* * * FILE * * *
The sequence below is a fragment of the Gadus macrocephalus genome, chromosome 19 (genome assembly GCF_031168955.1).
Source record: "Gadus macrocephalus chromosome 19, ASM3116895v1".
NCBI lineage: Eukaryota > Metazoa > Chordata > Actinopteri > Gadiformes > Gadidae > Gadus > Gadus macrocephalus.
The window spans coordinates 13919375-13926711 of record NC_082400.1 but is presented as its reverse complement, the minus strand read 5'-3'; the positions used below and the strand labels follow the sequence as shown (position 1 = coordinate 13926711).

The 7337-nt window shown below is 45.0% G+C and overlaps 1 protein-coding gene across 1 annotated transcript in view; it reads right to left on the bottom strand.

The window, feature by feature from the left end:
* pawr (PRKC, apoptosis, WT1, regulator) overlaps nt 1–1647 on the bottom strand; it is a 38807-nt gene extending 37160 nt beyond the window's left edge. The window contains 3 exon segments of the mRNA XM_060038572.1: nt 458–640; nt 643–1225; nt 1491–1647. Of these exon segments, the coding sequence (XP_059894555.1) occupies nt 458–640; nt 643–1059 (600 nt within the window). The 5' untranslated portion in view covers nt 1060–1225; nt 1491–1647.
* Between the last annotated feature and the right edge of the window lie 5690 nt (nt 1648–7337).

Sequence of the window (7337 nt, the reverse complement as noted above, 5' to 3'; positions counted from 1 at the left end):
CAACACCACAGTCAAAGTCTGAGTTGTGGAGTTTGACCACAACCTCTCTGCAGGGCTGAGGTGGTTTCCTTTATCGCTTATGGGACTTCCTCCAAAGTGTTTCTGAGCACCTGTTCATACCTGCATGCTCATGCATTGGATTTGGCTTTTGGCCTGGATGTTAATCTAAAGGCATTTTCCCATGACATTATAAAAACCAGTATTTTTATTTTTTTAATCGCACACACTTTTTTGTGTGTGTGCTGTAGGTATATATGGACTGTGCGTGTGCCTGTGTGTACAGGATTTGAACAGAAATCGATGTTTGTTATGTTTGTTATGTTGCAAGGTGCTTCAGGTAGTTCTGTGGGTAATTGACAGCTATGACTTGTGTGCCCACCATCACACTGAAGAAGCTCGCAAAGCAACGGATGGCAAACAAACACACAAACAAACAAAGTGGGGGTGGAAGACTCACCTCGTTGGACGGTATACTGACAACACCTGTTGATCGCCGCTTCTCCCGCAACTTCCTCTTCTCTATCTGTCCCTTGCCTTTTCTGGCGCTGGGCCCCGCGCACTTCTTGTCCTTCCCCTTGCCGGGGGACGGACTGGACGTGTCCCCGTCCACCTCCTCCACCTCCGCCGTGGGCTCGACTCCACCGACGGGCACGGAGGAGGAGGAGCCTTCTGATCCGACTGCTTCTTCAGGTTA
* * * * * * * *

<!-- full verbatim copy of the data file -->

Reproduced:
The sequence below is a fragment of the Gadus macrocephalus genome, chromosome 19 (genome assembly GCF_031168955.1).
Source record: "Gadus macrocephalus chromosome 19, ASM3116895v1".
NCBI lineage: Eukaryota > Metazoa > Chordata > Actinopteri > Gadiformes > Gadidae > Gadus > Gadus macrocephalus.
The window spans coordinates 13919375-13926711 of record NC_082400.1 but is presented as its reverse complement, the minus strand read 5'-3'; the positions used below and the strand labels follow the sequence as shown (position 1 = coordinate 13926711).

The 7337-nt window shown below is 45.0% G+C and overlaps 1 protein-coding gene across 1 annotated transcript in view; it reads right to left on the bottom strand.

The window, feature by feature from the left end:
* pawr (PRKC, apoptosis, WT1, regulator) overlaps nt 1–1647 on the bottom strand; it is a 38807-nt gene extending 37160 nt beyond the window's left edge. The window contains 3 exon segments of the mRNA XM_060038572.1: nt 458–640; nt 643–1225; nt 1491–1647. Of these exon segments, the coding sequence (XP_059894555.1) occupies nt 458–640; nt 643–1059 (600 nt within the window). The 5' untranslated portion in view covers nt 1060–1225; nt 1491–1647.
* Between the last annotated feature and the right edge of the window lie 5690 nt (nt 1648–7337).

Sequence of the window (7337 nt, the reverse complement as noted above, 5' to 3'; positions counted from 1 at the left end):
CAACACCACAGTCAAAGTCTGAGTTGTGGAGTTTGACCACAACCTCTCTGCAGGGCTGAGGTGGTTTCCTTTATCGCTTATGGGACTTCCTCCAAAGTGTTTCTGAGCACCTGTTCATACCTGCATGCTCATGCATTGGATTTGGCTTTTGGCCTGGATGTTAATCTAAAGGCATTTTCCCATGACATTATAAAAACCAGTATTTTTATTTTTTTAATCGCACACACTTTTTTGTGTGTGTGCTGTAGGTATATATGGACTGTGCGTGTGCCTGTGTGTACAGGATTTGAACAGAAATCGATGTTTGTTATGTTTGTTATGTTGCAAGGTGCTTCAGGTAGTTCTGTGGGTAATTGACAGCTATGACTTGTGTGCCCACCATCACACTGAAGAAGCTCGCAAAGCAACGGATGGCAAACAAACACACAAACAAACAAAGTGGGGGTGGAAGACTCACCTCGTTGGACGGTATACTGACAACACCTGTTGATCGCCGCTTCTCCCGCAACTTCCTCTTCTCTATCTGTCCCTTGCCTTTTCTGGCGCTGGGCCCCGCGCACTTCTTGTCCTTCCCCTTGCCGGGGGACGGACTGGACGTGTCCCCGTCCACCTCCTCCACCTCCGCCGTGGGCTCGACTCCACCGACGGGCACGGAGGAGGAGGAGCCTTCTGATCCGACTGCTTCTTCAGGTTA